I’m not generally a big fan of change. I like order and predictability. The words “new and improved for your convenience” strike fear into my heart. I have a sense of dread whenever I see the Dotson’s trucks in front of my Kroger store, because I know they will be remodeling—again. I always adapt, of course. And, often, eventually, I come to see that many changes are good ones.
As I typed that last sentence while writing this sermon, spellcheck corrected me. It changed “many changes are good things” to “many changes are God things.” It occurred to me that my spellcheck might be on to something. Change can be disruptive and disconcerting, or it can be positive and exciting. It can send our lives in new directions, for better or worse. But regardless of how we perceive change, God is in its midst, and God can use it to change how we see Jesus.
Something may have already changed for the disciples in the six days before the events described in our passage. Jesus had given them some stunning and disturbing news. He’d begun to show them, as Matthew puts it, that he “must go to Jerusalem and undergo great suffering at the hands of the elders and chief priests and scribes, and be killed, and on the third day be raised.” These words so upset Peter that Peter actually pulled Jesus aside and began to rebuke him for saying such things. Do you remember that word “rebuke” from last week? It’s a scolding. Can you imagine scolding Jesus? Can you imagine being upset enough that you would scold Jesus? And yet, that’s exactly what Peter does. And if Peter says it, you can bet the others were thinking it.
Peter’s words show just how little he and his friends understood the man they had given up everything to follow. Even though the Spirit had moved Peter to correctly identify Jesus as the Messiah—the Son of God—there’s no place in his understanding for this new but clearly-not-improved version of what the Messiah is. The Messiah should be powerful—invincible. A Messiah who can suffer and die can’t be right. A Messiah who must suffer and die? That just has to be wrong.
Maybe Peter thinks that Jesus is just getting worn down by all the demands of people who are sick and need healing. Maybe he’s feeling the effects of the growing hostility from the religious authorities. Maybe Jesus just needs a good talking-to to get him back on an even keel. Maybe this trip up the mountain with his closest friends—the men who had been with him the longest—will produce the change that’s needed.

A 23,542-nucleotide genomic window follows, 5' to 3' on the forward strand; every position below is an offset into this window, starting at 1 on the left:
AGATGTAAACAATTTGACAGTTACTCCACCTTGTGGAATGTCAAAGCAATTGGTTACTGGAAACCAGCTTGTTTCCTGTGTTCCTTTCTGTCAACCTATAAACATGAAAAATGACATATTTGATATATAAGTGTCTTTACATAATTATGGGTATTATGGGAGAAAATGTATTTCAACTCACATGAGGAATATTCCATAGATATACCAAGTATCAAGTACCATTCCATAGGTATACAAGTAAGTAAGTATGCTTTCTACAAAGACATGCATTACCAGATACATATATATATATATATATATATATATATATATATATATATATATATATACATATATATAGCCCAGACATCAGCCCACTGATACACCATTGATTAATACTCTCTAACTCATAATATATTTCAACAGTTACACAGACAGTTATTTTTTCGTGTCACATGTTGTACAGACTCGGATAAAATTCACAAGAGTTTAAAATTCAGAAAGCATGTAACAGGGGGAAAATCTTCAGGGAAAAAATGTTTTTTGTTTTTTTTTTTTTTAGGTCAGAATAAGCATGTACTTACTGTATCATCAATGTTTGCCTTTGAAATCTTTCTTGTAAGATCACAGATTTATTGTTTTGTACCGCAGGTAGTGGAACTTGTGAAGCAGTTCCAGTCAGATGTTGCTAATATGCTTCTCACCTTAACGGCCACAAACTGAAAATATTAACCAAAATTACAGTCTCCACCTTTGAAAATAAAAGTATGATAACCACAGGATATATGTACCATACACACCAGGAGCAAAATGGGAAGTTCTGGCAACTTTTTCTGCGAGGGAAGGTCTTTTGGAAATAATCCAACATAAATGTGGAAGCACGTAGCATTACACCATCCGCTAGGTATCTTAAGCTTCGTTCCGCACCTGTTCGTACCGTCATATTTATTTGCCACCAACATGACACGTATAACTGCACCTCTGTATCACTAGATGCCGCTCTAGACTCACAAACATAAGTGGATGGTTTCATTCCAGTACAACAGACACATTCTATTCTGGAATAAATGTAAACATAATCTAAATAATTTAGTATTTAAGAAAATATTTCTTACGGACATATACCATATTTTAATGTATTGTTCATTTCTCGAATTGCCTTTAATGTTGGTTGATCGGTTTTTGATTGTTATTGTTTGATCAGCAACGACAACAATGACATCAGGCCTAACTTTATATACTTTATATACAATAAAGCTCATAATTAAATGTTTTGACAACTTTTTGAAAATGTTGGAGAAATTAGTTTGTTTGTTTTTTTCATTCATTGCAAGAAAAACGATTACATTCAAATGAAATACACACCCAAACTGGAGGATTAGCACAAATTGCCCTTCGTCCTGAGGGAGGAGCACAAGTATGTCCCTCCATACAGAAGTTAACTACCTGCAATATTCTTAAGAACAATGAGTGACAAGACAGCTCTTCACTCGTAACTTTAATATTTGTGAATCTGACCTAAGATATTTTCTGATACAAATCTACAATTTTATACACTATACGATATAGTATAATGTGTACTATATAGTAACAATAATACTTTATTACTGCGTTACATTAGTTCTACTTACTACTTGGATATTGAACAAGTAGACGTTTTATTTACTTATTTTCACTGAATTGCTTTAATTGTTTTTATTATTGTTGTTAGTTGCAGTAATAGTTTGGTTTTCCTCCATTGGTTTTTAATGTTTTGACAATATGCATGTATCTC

Something does change there on that mountain. Jesus’ appearance is changed. Matthew tells us that Jesus “was transfigured before them, and his face shone like the sun, and his clothes became dazzling white.” There are lots of code words in that sentence. The passive tense that Matthew uses—that Jesus was transfigured—is a way of saying that it was God who was doing the transfiguring. Jesus’ face shining like the sun conjures up images of Moses’ face, shining after his encounter with God on Mount Sinai. Jesus’ clothing becomes dazzling white—clothing so white that, Mark observes, no one on earth could produce by bleaching them, a white that is always evidence that the Divine is present.
Then, Moses and Elijah appear—symbols of the end of the present age, two prophets who were vindicated by God, just as Jesus had said he would be, when he would be raised three days after his death.
Impetuous Peter, whose motto seems to be “Don’t just stand there, do something (or at least say something)”—jumps in. “Wow, Jesus, it’s a good thing we’re here with you. If you wish, I can make three dwellings here, one for you, one for Moses, and one for Elijah.” (I always chuckle at Peter thinking Jesus needs an explanation for why there’s a need for three dwellings.)
Before Peter even finishes his proposal, God interrupts. While Peter is still speaking, suddenly a bright cloud overshadows them. Stop for a moment and imagine that: a bright cloud. Usually, when we think of clouds, we think of dark, stormy clouds, or maybe the beautiful clouds we watch drift by overhead and find pictures in, or just the boring gray clouds of winter.
When I’ve read this story in the past, I’ve always remembered a time Marc and Peyton and I took a day hike in the mountains in Oregon. We had read that fog could develop suddenly at the higher elevations, but we were starting out early, it was warm and sunny day, and we weren’t planning to be gone long. We were on our way back down when we learned just how quickly the fog could form. It seemed like it only took a moment to be completely enveloped in a thick cloud that nearly eliminated our ability to see what was around us. That’s how I’ve always pictured the disciples—enveloped in a cloud of dense gray fog.